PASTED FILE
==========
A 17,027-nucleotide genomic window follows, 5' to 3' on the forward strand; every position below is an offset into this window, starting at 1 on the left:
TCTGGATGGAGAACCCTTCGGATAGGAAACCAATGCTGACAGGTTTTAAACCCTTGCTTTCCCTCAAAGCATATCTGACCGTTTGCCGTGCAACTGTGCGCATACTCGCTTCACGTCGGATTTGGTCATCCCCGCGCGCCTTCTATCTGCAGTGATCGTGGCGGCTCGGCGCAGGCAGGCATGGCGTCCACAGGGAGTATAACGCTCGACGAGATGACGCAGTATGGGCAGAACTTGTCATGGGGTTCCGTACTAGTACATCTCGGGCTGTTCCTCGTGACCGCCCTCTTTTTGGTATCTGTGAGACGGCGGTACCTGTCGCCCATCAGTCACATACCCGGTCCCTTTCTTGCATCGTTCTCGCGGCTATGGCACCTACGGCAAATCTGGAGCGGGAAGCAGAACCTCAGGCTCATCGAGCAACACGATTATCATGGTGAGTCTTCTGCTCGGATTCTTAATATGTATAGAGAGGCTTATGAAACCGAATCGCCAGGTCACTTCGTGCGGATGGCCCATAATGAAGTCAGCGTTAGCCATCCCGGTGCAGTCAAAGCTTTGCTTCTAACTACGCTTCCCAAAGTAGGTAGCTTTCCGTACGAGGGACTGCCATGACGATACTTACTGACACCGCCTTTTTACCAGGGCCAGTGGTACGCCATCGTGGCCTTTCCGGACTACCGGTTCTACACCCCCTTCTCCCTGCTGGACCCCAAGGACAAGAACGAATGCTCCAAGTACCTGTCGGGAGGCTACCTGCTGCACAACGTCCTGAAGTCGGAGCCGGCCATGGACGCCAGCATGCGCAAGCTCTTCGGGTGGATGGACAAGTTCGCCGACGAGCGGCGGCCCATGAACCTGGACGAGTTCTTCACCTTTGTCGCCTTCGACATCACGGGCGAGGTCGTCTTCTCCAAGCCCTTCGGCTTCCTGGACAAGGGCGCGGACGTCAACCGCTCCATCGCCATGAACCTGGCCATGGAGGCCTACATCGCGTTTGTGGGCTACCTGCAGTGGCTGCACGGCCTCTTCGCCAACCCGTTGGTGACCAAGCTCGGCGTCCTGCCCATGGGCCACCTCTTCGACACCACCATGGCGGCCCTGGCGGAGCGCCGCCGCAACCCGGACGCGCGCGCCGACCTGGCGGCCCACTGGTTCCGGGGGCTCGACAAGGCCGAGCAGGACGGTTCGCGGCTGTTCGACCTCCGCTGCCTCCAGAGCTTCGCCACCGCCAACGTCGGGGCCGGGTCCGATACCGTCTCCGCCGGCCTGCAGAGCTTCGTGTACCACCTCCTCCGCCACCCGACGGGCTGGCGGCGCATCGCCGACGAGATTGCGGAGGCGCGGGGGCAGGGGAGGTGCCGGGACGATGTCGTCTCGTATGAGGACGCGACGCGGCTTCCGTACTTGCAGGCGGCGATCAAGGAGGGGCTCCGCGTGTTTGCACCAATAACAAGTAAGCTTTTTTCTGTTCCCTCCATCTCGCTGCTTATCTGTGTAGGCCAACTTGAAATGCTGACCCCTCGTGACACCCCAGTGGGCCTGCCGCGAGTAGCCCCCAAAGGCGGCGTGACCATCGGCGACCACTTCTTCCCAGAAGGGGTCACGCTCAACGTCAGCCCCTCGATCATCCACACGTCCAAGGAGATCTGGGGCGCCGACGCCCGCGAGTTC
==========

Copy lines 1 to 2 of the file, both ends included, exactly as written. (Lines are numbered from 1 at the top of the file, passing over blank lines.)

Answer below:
A 17,027-nucleotide genomic window follows, 5' to 3' on the forward strand; every position below is an offset into this window, starting at 1 on the left:
TCTGGATGGAGAACCCTTCGGATAGGAAACCAATGCTGACAGGTTTTAAACCCTTGCTTTCCCTCAAAGCATATCTGACCGTTTGCCGTGCAACTGTGCGCATACTCGCTTCACGTCGGATTTGGTCATCCCCGCGCGCCTTCTATCTGCAGTGATCGTGGCGGCTCGGCGCAGGCAGGCATGGCGTCCACAGGGAGTATAACGCTCGACGAGATGACGCAGTATGGGCAGAACTTGTCATGGGGTTCCGTACTAGTACATCTCGGGCTGTTCCTCGTGACCGCCCTCTTTTTGGTATCTGTGAGACGGCGGTACCTGTCGCCCATCAGTCACATACCCGGTCCCTTTCTTGCATCGTTCTCGCGGCTATGGCACCTACGGCAAATCTGGAGCGGGAAGCAGAACCTCAGGCTCATCGAGCAACACGATTATCATGGTGAGTCTTCTGCTCGGATTCTTAATATGTATAGAGAGGCTTATGAAACCGAATCGCCAGGTCACTTCGTGCGGATGGCCCATAATGAAGTCAGCGTTAGCCATCCCGGTGCAGTCAAAGCTTTGCTTCTAACTACGCTTCCCAAAGTAGGTAGCTTTCCGTACGAGGGACTGCCATGACGATACTTACTGACACCGCCTTTTTACCAGGGCCAGTGGTACGCCATCGTGGCCTTTCCGGACTACCGGTTCTACACCCCCTTCTCCCTGCTGGACCCCAAGGACAAGAACGAATGCTCCAAGTACCTGTCGGGAGGCTACCTGCTGCACAACGTCCTGAAGTCGGAGCCGGCCATGGACGCCAGCATGCGCAAGCTCTTCGGGTGGATGGACAAGTTCGCCGACGAGCGGCGGCCCATGAACCTGGACGAGTTCTTCACCTTTGTCGCCTTCGACATCACGGGCGAGGTCGTCTTCTCCAAGCCCTTCGGCTTCCTGGACAAGGGCGCGGACGTCAACCGCTCCATCGCCATGAACCTGGCCATGGAGGCCTACATCGCGTTTGTGGGCTACCTGCAGTGGCTGCACGGCCTCTTCGCCAACCCGTTGGTGACCAAGCTCGGCGTCCTGCCCATGGGCCACCTCTTCGACACCACCATGGCGGCCCTGGCGGAGCGCCGCCGCAACCCGGACGCGCGCGCCGACCTGGCGGCCCACTGGTTCCGGGGGCTCGACAAGGCCGAGCAGGACGGTTCGCGGCTGTTCGACCTCCGCTGCCTCCAGAGCTTCGCCACCGCCAACGTCGGGGCCGGGTCCGATACCGTCTCCGCCGGCCTGCAGAGCTTCGTGTACCACCTCCTCCGCCACCCGACGGGCTGGCGGCGCATCGCCGACGAGATTGCGGAGGCGCGGGGGCAGGGGAGGTGCCGGGACGATGTCGTCTCGTATGAGGACGCGACGCGGCTTCCGTACTTGCAGGCGGCGATCAAGGAGGGGCTCCGCGTGTTTGCACCAATAACAAGTAAGCTTTTTTCTGTTCCCTCCATCTCGCTGCTTATCTGTGTAGGCCAACTTGAAATGCTGACCCCTCGTGACACCCCAGTGGGCCTGCCGCGAGTAGCCCCCAAAGGCGGCGTGACCATCGGCGACCACTTCTTCCCAGAAGGGGTCACGCTCAACGTCAGCCCCTCGATCATCCACACGTCCAAGGAGATCTGGGGCGCCGACGCCCGCGAGTTC